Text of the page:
EVERETT – Asked Tuesday night about the frustration level following the Silvertips’ 5-0 defeat to the Vancouver Giants, Tips winger Torrie Wheat put it at 11 on a scale of one to 10.
Yet, the series – and season-ending 5-0 loss to Vancouver Thursday night – served as a mercy kill. Dead emotions, including frustration.
“It’s over,” the Silvertips captain said. “I don’t want to dwell on it. They won fair and square.”
Finding themselves on the business end of a 4-0 series sweep was bad enough. But putting up three straight zeroes in the goal column was neither the way the Tips wanted to end the season, nor was it the farewell presents they wanted to give over-agers Shaun Heshka, Mark Kress and Wheat, playing in their final games as Silvertips.
The Tips couldn’t finish a sentence, let alone a scoring chance.
Everett had such high hopes going into the series against the Giants. Everything was going so well. The Tips had dominated Tri-City in five games, giving up nary a power-play goal.
They were even better against the defending WHL champions Kelowna Rockets, a powerful team that had NHL-caliber talent at nearly every position.
Close observers of the league predicted a ferocious series that would last at least six games. Everett, it was said, had the advantage in the penalty kill and power play; the Giants had the edge skating five-on-five.
No one expected this.
“You have to give them credit,” Heshka said. “They were better. They played hard every game. They didn’t let up once and won by a huge margin.”
It went kerflooey for the Silvertips before the series even began, when goalie Leland Irving, an absolute virtuoso in the second half of the season and the playoffs, pulled a groin muscle in practice a day before the series began. He would not return until Thursday.
“That really put us down,” Heshka said. “He’s a huge part of this team.”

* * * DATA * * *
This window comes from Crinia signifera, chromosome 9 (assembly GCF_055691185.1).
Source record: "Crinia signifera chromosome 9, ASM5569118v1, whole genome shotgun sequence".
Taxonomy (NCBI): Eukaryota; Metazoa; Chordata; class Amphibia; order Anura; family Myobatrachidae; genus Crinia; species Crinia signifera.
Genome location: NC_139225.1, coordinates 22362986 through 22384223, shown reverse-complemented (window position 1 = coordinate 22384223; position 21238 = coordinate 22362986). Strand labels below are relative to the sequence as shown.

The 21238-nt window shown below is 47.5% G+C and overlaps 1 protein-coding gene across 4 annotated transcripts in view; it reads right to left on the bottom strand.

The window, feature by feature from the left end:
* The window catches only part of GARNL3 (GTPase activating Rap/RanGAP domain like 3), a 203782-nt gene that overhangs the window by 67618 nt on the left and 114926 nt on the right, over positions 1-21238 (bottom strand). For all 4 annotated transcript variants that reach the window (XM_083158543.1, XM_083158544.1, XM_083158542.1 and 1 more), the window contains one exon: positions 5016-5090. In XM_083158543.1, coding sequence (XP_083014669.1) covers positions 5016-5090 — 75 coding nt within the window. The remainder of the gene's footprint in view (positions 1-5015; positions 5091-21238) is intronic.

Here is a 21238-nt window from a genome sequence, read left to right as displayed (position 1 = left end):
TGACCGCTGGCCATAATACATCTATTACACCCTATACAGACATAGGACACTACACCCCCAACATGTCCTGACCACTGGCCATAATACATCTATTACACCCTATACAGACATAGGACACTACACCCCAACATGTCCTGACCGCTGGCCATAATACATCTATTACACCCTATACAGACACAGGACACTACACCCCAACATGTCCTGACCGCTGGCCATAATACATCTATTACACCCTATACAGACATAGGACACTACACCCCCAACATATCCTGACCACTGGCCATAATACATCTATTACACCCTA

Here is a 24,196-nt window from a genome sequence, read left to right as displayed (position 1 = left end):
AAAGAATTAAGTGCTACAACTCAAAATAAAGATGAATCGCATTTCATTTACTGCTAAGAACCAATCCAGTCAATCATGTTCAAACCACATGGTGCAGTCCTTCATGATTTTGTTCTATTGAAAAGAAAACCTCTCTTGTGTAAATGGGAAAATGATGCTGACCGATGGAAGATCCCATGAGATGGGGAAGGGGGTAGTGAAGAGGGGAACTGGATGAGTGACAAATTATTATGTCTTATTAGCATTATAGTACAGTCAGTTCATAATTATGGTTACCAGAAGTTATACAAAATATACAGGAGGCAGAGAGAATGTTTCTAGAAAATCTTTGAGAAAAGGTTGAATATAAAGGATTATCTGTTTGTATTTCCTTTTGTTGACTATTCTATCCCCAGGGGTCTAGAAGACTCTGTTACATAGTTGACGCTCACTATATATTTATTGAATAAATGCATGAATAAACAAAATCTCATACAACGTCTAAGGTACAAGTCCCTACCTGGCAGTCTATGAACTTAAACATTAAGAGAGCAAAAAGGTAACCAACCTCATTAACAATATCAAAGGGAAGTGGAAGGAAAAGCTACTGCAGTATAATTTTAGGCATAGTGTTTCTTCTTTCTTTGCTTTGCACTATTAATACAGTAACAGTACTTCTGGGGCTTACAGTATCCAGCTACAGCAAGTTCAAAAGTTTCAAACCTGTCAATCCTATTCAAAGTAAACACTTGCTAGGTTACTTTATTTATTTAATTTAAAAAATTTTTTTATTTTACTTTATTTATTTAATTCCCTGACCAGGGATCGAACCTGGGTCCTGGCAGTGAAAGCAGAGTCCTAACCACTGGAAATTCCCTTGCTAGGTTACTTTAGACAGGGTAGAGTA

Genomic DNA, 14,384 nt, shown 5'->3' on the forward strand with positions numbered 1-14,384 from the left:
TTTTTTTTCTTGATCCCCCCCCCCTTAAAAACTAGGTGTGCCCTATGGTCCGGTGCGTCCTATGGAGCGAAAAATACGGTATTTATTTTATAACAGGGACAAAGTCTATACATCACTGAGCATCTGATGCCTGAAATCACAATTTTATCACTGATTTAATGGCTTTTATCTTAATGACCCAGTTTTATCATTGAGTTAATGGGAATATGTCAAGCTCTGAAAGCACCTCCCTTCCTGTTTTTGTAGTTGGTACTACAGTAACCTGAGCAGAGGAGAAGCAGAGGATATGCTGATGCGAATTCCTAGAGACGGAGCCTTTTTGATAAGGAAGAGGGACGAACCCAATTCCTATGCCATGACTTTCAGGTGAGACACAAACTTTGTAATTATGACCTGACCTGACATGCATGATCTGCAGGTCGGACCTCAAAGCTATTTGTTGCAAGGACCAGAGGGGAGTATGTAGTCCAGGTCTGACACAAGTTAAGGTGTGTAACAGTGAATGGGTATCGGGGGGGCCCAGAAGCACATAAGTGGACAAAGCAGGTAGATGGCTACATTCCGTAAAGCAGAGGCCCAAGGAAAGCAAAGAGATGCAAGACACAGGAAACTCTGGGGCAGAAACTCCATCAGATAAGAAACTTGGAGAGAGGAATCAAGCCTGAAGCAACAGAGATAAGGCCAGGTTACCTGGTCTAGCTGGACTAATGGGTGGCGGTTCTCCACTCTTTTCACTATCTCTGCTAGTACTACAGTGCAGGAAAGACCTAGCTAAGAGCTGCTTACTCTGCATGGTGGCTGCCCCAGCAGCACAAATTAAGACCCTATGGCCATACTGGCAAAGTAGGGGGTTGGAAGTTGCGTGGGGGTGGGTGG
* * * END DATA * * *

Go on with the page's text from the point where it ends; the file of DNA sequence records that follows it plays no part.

It went downhill from there, as Ondrej Fiala, Karel Hromas and Jonathan Harty all went down with concussions. Down with them went the Tips’ chances, although Fiala and Hromas returned Thursday.
The Tips had opportunities in an eventful first period in which they outshot the Giants, 14-10. Wheat fed Peter Mueller twice for point-blank shots right in front of Vancouver goalie Dustin Slade, but the Vancouver goaltender stopped both and made it look easy.
That’s the way it was all night. Slade, coming off two straight shutouts to bring his WHL season shutout record to 16 going into Thursday night, was excellent again.
Excellent, as in 17 shutouts and counting, three in this series alone. It was no upset that he was voted the series MVP.
“He was unbelievable,” Mueller said. “He’s one of the best goalies in the league. Whenever you shoot, he gets a glove on it. Good for him. Amazing.”
Everett may have received an emotional lift by the presence of Irving, who played Thursday despite obvious pain. He survived a physical game. The crowd held its breath when 6-foot, 206-pound Mitch Bartley slammed Irving with 4 minutes left in the first period, knocking the goalie on his backside and sending the goal flying.
But Irving popped back up, and normal breathing resumed.
But whatever boost Irving may have given them, the Silvertips couldn’t take advantage. The first period was the best offensive thrust the Tips had in six previous, but three penalties didn’t help the cause. Neither did Slade’s brilliance.
The last thing Irving needed was Brule bearing down on him on a breakaway, which is precisely what happened a minute into the second period. Suddenly, Everett trailed 2-0 and you could feel it starting to slip away.
The slippage continued later in the period when Garet Hunt and Bartley scored goals nine seconds apart.
This was supposed to be the season before the season that the team would break through. To make the Western Conference finals exceeded every expectation this young team had.
Go one step further. Look at the history of this three-year-old franchise.
“I’m not one that holds disappointment from losing very long,” Everett coach Kevin Constantine said. “I find it a worthless emotion. I think we can pretty well put aside that pretty quickly. If you take regular-season games won, playoff rounds won, playoff wins and you add them all together, only two teams have played better than us the last three years, Kelowna and Medicine Hat … I don’t know why we’d want to hang our heads at all.”